iZotope Alloy 2 mixing plug-in suite released

iZotope's Alloy was designed to do for mixing what its sister product Ozone does for mastering: provide a one-stop set of tools for getting the job done.

Now we have version 2, which offers a completely updated interface, more efficient control, a new transient shaper, a redesigned Exciter module, new EQ filters and more.

Aimed at producers, remixers, engineers and even broadcasting and post-production professionals, Alloy 2's tools are designed to help you shape and create your own sound.

Find out more below - Alloy 2 can be purchased now via Time+Space for the introductory price of £99/€125.

iZotope Alloy 2 key features

  • Get six powerful tools in one integrated plug-in: Equalizer, Dynamics, Exciter, De-Esser, Transient Shaper and Limiter.
  • Achieve exceptional sound quality, balancing vintage emulation with digital precision.
  • Hear results immediately with zero latency performance, whether you're tracking in real-time or in the midst of a mix session.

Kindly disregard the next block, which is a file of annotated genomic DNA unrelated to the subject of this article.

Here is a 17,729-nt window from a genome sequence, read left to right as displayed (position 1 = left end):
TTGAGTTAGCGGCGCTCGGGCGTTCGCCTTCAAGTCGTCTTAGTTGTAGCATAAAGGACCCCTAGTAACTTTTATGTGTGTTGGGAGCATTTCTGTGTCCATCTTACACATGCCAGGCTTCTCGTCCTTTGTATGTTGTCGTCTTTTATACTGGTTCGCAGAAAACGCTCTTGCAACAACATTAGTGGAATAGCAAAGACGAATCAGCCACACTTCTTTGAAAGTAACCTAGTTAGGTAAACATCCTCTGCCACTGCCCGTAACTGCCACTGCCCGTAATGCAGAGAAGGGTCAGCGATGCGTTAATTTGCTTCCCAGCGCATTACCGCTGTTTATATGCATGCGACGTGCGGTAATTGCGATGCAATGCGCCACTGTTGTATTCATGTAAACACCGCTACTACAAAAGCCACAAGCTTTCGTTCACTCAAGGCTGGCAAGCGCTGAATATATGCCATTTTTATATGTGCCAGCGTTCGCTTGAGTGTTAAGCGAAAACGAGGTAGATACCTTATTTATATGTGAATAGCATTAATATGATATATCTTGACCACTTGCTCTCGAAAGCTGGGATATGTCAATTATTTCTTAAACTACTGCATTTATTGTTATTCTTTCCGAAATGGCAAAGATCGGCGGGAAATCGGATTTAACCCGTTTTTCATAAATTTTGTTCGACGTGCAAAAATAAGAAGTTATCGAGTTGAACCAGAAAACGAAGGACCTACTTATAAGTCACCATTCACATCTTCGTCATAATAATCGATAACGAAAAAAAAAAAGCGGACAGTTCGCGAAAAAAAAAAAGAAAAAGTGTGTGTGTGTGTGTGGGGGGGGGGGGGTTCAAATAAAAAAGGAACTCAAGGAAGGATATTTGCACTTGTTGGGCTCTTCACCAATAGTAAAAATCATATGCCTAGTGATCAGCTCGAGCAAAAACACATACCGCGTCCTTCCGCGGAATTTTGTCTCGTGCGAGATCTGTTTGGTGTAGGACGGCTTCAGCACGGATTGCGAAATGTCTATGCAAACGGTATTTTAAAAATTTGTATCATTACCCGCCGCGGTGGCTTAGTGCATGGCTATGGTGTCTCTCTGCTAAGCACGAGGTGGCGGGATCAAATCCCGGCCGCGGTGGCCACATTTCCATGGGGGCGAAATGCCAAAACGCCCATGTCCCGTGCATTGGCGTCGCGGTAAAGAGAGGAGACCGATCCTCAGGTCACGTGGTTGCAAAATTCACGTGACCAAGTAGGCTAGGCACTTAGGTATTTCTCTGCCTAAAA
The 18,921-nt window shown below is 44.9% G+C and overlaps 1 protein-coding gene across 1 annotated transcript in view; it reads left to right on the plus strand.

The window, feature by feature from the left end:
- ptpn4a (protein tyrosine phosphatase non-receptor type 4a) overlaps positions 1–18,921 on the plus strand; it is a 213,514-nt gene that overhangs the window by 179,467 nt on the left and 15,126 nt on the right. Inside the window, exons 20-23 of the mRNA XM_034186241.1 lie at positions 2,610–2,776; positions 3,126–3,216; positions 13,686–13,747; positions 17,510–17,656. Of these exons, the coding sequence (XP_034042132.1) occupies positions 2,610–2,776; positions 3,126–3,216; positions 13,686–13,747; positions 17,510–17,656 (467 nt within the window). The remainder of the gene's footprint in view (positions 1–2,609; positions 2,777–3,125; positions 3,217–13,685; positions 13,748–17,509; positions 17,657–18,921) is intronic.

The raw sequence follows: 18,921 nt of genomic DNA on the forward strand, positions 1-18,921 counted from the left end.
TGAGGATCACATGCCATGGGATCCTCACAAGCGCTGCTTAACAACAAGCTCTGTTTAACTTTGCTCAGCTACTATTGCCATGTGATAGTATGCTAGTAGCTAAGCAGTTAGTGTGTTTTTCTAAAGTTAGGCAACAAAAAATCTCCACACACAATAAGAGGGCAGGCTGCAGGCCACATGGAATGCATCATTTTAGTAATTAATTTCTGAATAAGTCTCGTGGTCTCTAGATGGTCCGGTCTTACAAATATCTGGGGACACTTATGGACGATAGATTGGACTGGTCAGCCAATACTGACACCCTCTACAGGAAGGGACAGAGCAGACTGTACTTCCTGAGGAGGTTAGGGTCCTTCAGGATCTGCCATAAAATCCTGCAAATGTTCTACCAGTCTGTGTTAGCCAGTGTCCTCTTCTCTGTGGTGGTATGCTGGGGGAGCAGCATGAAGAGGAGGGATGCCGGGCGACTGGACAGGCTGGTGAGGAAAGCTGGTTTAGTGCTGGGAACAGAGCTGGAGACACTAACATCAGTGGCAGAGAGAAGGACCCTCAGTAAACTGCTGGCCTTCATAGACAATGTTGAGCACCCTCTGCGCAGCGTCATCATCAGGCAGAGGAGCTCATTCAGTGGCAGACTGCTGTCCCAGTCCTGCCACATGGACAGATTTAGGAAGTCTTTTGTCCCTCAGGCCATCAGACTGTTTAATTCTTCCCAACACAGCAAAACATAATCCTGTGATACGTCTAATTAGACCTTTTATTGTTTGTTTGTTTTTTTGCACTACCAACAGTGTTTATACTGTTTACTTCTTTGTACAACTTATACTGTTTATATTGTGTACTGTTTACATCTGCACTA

• Visualize your mixing decisions with rich meter displays to guide the way.
  • Start fast, then go deep with over 250 presets and a tweaker's paradise of advanced controls.
  • Easily monitor and tweak the most relevant controls for all active modules in Alloy 2's new Overview Panel.
  • Sidechaining support lets you control the Dynamics module from other tracks in your mix.
  • Crosschaining allows you to trigger the Dynamics module with another frequency band of the same input source for never-heard-before compression and gating effects.
  • Completely customize your signal routing with two Dynamics stages, sidechain mapping and more.
  • Make your life simpler with powerful workflow tools—the History list lets you go back in time, and the integrated preset editor lets you browse, manage and customize presets easily.
Ben Rogerson

I’m the Deputy Editor of MusicRadar, having worked on the site since its launch in 2007. I previously spent eight years working on our sister magazine, Computer Music. I’ve been playing the piano, gigging in bands and failing to finish tracks at home for more than 30 years, 24 of which I’ve also spent writing about music and the ever-changing technology used to make it.